Shanghai and Hong Kong stocks fell Monday after a gauge of Chinese factory activity hit a more than three-year low, but the Nikkei soared on lingering euphoria from Japan's decision to slash interest rates to negative.
In another example of weakness in China's economy, the official Purchasing Managers Index (PMI) showed the country's key manufacturing sector shrank for the sixth straight month in January and was now at its weakest since August 2012.
The news followed a string of data indicating that the once-mighty growth rates in the Asian giant are well in the past.
"The manufacturing sector will likely face a tough year ahead on the back of overcapacity, weakening global demand, and the government's plans to tackle pollution," ANZ economists Liu Ligang and Louis Lam said in a report.
Worries about the slowdown in the world's second biggest economy -- and its leaders handling of it -- were among the key reasons for a rout across global markets in January that wiped trillions of dollars off valuations.
"The headline number is a disappointment to the market as output and new orders show no signs of a rebound," William Wong, head of sales trading at Shenwan Hongyuan Group Co. in Hong Kong said. “Trading this week will remain shallow ahead of the Chinese lunar new year holiday,” he told Bloomberg News.
Shanghai ended 1.8 percent lower and Hong Kong lost 0.6 percent in the afternoon.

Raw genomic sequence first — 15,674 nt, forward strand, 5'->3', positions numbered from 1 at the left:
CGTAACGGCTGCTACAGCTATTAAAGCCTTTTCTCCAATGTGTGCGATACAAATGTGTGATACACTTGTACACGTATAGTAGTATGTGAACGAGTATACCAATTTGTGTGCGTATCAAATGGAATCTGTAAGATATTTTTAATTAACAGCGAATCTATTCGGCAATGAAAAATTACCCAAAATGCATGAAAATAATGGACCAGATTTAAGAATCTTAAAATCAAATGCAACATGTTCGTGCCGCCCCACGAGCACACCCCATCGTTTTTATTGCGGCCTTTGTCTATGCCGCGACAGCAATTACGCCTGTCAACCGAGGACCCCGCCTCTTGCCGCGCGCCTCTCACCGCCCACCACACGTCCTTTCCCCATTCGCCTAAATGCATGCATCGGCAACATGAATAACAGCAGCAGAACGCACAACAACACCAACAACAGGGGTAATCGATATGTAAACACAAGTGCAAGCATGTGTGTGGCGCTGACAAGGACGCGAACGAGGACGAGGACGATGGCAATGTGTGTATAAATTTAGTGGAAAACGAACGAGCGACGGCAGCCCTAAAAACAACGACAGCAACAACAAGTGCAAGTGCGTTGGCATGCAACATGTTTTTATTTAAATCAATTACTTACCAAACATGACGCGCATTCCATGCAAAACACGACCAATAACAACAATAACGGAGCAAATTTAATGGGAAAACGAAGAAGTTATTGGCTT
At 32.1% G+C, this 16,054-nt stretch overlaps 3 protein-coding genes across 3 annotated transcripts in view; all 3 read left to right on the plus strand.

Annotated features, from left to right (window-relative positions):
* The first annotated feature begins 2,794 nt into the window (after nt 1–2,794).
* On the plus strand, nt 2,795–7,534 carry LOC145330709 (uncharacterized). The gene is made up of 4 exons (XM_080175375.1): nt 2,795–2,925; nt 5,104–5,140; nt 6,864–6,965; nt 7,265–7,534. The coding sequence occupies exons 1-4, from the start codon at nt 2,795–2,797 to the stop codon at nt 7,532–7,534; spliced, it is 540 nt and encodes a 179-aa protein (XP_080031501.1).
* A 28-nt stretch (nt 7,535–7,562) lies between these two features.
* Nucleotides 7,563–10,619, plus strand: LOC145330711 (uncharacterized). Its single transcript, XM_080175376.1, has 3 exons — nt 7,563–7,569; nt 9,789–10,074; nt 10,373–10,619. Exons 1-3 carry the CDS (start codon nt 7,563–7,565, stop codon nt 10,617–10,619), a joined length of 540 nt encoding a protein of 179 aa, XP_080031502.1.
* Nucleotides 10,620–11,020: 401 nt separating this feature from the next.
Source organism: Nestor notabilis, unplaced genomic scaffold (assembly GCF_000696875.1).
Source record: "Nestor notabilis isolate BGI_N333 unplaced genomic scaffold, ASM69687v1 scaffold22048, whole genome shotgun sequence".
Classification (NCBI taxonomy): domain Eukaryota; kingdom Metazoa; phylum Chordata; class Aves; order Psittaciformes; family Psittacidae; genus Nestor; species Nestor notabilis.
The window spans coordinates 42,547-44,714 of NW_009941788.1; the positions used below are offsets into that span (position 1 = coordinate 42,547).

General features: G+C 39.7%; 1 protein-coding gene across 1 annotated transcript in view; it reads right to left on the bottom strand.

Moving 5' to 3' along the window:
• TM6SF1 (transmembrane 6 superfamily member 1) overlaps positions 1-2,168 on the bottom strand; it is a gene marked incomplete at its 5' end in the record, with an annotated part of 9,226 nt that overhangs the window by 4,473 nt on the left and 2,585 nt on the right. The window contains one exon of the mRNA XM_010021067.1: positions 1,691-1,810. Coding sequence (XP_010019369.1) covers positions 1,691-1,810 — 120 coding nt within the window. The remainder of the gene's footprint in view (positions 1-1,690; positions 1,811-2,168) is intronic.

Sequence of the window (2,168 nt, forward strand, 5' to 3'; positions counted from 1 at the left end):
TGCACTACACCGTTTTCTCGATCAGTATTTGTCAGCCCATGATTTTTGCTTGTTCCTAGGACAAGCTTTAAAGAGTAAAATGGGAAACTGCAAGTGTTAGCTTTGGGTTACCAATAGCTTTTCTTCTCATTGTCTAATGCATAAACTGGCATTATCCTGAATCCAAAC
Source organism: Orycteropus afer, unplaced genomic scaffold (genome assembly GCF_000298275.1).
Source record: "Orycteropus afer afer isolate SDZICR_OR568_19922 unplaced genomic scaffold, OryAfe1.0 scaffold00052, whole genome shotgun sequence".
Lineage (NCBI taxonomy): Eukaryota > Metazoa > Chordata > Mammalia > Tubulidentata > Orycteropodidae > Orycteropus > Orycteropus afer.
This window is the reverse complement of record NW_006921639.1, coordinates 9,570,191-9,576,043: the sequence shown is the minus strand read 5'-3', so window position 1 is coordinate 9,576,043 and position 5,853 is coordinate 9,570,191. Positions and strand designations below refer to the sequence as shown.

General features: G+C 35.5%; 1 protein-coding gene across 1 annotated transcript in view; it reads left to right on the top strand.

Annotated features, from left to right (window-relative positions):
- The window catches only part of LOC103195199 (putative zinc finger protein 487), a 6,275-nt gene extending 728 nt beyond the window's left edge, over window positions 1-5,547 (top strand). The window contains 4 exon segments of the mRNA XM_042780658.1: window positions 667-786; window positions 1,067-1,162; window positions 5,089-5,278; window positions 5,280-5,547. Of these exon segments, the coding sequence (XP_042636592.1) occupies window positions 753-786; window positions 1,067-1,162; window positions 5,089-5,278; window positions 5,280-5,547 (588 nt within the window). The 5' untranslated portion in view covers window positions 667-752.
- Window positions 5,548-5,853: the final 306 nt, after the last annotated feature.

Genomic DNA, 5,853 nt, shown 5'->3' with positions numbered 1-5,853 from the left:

However, Tokyo soared two percent, extending a 2.8-percent gain Friday following the shock announcement from the Bank of Japan that it would effectively start charging lenders to park their cash with it.
The move -- intended to ramp up lending to people and businesses in order to kick-start the economy and fend off deflation -- spurred a rally across world markets and sent the yen tumbling.
- Oil prices retreat -
Adding to the upward pressure in Japanese markets was a 12.4-percent surge in Sony, which on Friday posted a nine-month net profit of almost $2.0 billion thanks to huge demand for its PlayStation video games console and image sensors.
Sydney gained 0.8 percent and Seoul added 0.7 percent. There were also gains in Wellington, Taipei and Bangkok.
The announcement came as central banks from Asia to the Americas look to support world markets after they took a beating in January. The European Central Bank indicated after its most recent policy meeting it was ready to ease monetary policy further in March, while the Federal Reserve held off another interest rate hike last week.
Data showing growth in the US economy slowed sharply in October-December and further reduced the chances the Fed will hike rates anytime soon.
On oil markets, US benchmark West Texas Intermediate fell 2.2 percent and Brent lost 2.3 percent after enjoying a four-day rally at the end of last week, fanned by hopes of talks between the OPEC producers' club and Russia on cutting output.
The black gold picked up recently after sinking to 12-year lows owing to a perfect storm of overproduction, weak demand, a slowing global economy and a strong dollar.
"Oil has stopped its bullish momentum and most of the reason comes from the relatively strong dollar on light of Japan's surprising negative interest rate decision," said Phillip Futures analyst Daniel Ang.
- Key figures around 0730 GMT -
Tokyo - Nikkei 225: UP 2.0 percent at 17,865.23 (close)
Shanghai - Composite: DOWN 1.8 percent at 2,688.85 (close)
Hong Kong - Hang Seng: DOWN 0.6 percent at 19,565.28
Euro/dollar: UP at $1.0848 from $1.0831 Friday
Dollar/yen: UP at 121.35 yen from 121.12 yen
New York - Dow: UP 2.5 percent at 16,466.30 (close)
London - FTSE 100: UP 2.6 percent at 6,083.79 points (close)